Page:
With such a cozy relationship, it's no wonder the following remarkable development took place: the Department of Interior actually gave up its decisionmaking powers on federal coal leasing to NRDC (remember, it's a private organization) on February 25, 1978. Since Pratt's decision effectively stopped cold all coal development in the United States, Interior appealed NRDC v. Hughes. But NRDC, fearing a reversal, was willing to compromise. Using the excuse of the sure delay that would have been caused by a lengthy appeal, Interior agreed not to appeal the case in return for NRDC agreeing to a certain limited amount of coal leasing—subject to advance approval by NRDC. With this veto over any leases proposed by Interior, NRDC, not Interior, now controls federal coal-leasing policy in the United States.
Furthermore, the agreement was reached in secret sessions between Interior and NRDC but excluding Utah Power and Light, a party to the case prior to Pratt's original ruling. In vain, Utah Power and Light petitioned the appeals court to bar Pratt from accepting the NRDC-Interior agreement, but its request was denied.
Can you imagine the reaction if this had all happened the other way around, if a president—say Nixon—had left nuclear licensing up to private out-of-court settlements reached by a hand-picked Nuclear Regulatory Commission, composed entirely of lawyers appointed from the nuclear industry, who would then "negotiate" in secret with the various electric utility company lawyers for the licensing of their own nuclear reactors? Can you imagine what the reaction of the press would be? But the press has been utterly silent on NRDC v. Hughes.
Not so silent have been a lot of people when they read my account of NRDC v. Hughes, which has appeared in various publications. Some folks wrote to their congressmen demanding clarification, and eventually Interior's solicitor, Leo Krulitz, responded to Florida's Senator R. Stone. While admitting all of the environmentalist connections, and the exclusion of Utah Power and Light, Krulitz stoutly maintained that the Interior "Department has relinquished no coal leasing rights to the Natural Resources Defense Council." But place this denial alongside the following quote from the Modification of the Order of the Court itself (US District Court, Civil Action No. 75-174, Washington, D.C.):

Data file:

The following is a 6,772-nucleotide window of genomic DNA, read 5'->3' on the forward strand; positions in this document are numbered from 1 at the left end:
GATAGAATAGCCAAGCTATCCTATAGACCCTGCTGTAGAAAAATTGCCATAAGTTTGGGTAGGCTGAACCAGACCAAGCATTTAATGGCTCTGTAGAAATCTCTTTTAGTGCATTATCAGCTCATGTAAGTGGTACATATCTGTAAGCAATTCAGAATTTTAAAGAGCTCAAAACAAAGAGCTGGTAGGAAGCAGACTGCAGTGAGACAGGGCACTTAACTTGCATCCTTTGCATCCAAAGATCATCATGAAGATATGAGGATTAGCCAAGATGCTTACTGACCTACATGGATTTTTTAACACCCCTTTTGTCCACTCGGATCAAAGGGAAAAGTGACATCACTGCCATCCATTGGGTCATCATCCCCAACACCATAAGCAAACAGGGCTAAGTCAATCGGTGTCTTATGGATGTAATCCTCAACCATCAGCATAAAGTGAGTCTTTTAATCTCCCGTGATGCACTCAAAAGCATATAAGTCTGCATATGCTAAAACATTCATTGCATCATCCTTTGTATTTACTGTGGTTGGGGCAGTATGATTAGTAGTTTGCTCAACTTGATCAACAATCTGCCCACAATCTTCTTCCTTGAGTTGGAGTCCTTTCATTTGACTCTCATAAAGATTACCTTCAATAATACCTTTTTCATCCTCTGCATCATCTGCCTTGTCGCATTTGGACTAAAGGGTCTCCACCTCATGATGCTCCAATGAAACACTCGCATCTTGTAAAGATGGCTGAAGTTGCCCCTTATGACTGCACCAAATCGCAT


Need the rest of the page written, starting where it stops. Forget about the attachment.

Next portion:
The Federal Defendants [Interior] are authorized to process 20 preference right lease applications. The preference right lease applications are to be those which the Federal Defendants and the Plaintiffs [NRDC] mutually concur would cause the least environmental impact of all preference right lease applications pending before the Secretary [of Interior] on the date of this agreement. If the Federal Defendants and Plaintiffs are unable to agree, the Federal Defendants shall submit a list of applications two times the number of disputed applications, but not less than 20 for final consideration.
Interior "has relinquished no coal leasing rights to the NRDC"? What the above in fact says is that no new federal coal leases can be released until NRDC and Interior "mutually concur." That means that either or both have an absolute veto, and that means NRDC can veto any new coal leases.
Krulitz, caught with his hand in the cookie jar, responded like the child in the same position who tried to defy reality by saying, "What hand? What cookie jar?" He closed his recklessly written letter to Senator Stone with the admonition that the story, as told above, "should not be read into the Congressional Record, because it is grossly inaccurate and inflammatory." It certainly is inflammatory—it ought to inflame anyone who recognizes what's going on—but it is hardly inaccurate.
So there go our only two near-term energy options, coal and nuclear. We don't notice it yet—but we will.
And the use of federal land? Here we encounter the notorious RARE II. In the name of review, the Department of Interior has withdrawn 68 million acres of federal land from development of any kind until it can be decided whether or not to give it "wilderness" status—this despite the fact that this exact review has already been going on for 16 years. RARE II stands for Roadless Area Review and Evaluation, second time around.